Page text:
The Evolution of Inbound Logistics--Inbound's Early Adopters: Survival of the Fittest

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It is said that mutation drives evolution. For decades, the practice of traffic management was largely push-driven. But during the 1970s, something happened.

For a few practitioners, the flow of transportation changed direction, going exactly the opposite way. Push mutated into pull. Soon after, Inbound Traffic Guide magazine materialized, recognizing the paradigm shift from traditional push-oriented ideas.

Following demand signals, controlling inbound transportation, and targeting the needs of the stateside consignee were heretical concepts that defied prevailing business orthodoxy—transportation and purchasing departments making decisions in silos. But the time was ripe for counter-cultural thinking.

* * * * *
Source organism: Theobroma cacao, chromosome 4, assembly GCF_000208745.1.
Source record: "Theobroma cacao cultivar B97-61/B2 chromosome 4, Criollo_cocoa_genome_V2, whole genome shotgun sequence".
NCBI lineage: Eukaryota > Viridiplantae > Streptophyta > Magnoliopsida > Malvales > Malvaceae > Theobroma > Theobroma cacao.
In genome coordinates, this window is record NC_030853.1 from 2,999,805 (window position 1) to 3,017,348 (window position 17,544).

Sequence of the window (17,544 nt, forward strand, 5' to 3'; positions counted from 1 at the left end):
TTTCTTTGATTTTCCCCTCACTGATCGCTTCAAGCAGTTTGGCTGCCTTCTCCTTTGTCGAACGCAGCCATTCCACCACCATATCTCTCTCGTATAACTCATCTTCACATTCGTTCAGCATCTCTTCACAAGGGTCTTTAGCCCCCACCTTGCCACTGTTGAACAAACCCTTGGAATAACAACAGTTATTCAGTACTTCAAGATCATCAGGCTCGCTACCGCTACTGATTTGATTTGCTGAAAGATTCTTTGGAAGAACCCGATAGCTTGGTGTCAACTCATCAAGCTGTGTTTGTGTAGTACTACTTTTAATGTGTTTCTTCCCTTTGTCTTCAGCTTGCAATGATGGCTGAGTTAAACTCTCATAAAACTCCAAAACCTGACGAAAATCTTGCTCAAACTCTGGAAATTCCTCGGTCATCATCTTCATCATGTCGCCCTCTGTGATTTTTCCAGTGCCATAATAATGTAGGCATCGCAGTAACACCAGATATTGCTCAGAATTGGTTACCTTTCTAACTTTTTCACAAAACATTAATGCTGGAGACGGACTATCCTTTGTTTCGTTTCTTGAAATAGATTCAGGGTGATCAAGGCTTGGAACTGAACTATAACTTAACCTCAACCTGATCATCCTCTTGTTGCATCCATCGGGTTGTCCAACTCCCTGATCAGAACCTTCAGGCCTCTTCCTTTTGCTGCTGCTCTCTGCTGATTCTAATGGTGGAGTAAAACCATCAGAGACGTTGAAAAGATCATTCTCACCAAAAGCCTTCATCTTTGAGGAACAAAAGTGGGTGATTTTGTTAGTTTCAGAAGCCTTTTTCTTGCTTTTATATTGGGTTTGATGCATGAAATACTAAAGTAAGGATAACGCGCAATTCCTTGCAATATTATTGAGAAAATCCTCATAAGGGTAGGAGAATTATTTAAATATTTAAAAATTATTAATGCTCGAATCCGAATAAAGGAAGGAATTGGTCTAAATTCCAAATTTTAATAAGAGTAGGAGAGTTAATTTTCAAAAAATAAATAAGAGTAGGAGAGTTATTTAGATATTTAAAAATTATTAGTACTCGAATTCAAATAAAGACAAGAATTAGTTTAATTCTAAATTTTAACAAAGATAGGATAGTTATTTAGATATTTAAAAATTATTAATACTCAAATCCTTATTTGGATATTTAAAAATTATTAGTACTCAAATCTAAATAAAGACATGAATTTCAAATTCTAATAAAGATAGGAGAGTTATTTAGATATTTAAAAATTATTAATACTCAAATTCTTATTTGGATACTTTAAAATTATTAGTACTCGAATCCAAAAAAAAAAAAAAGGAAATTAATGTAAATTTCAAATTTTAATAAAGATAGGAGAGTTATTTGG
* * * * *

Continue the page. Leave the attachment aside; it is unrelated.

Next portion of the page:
The 1980s marked the beginning of the transition from the industrial age to the information age. This was the leading edge of a new, rapid technological era, auguring the mainstream acceptance of computerization and globalization.

Deregulation of the airline, motor carrier, and railroad industries created an environment of increased competition, paving the way for new market entrants.

This influx of new blood, and the development of innovative technologies, provided incentive and opportunity for transportation, warehousing, and distribution companies to differentiate themselves, push the envelope in developing value-added services, and compete for business in new, counter-intuitive ways.

These forces also unshackled the shipper community by giving them more creative options for moving product across modes and around the world.

Consequently, the idea of third-party logistics providers capable of helping businesses expand control of their transportation and distribution operations—domestically and globally—began to take hold, setting in motion a supply chain reaction that reverberates loudly today.

In 1989, the fall of the Berlin Wall served as both a literal and symbolic reminder of increasing free trade, emerging consumer economies, and new offshore targets for enterprising U.S. businesses.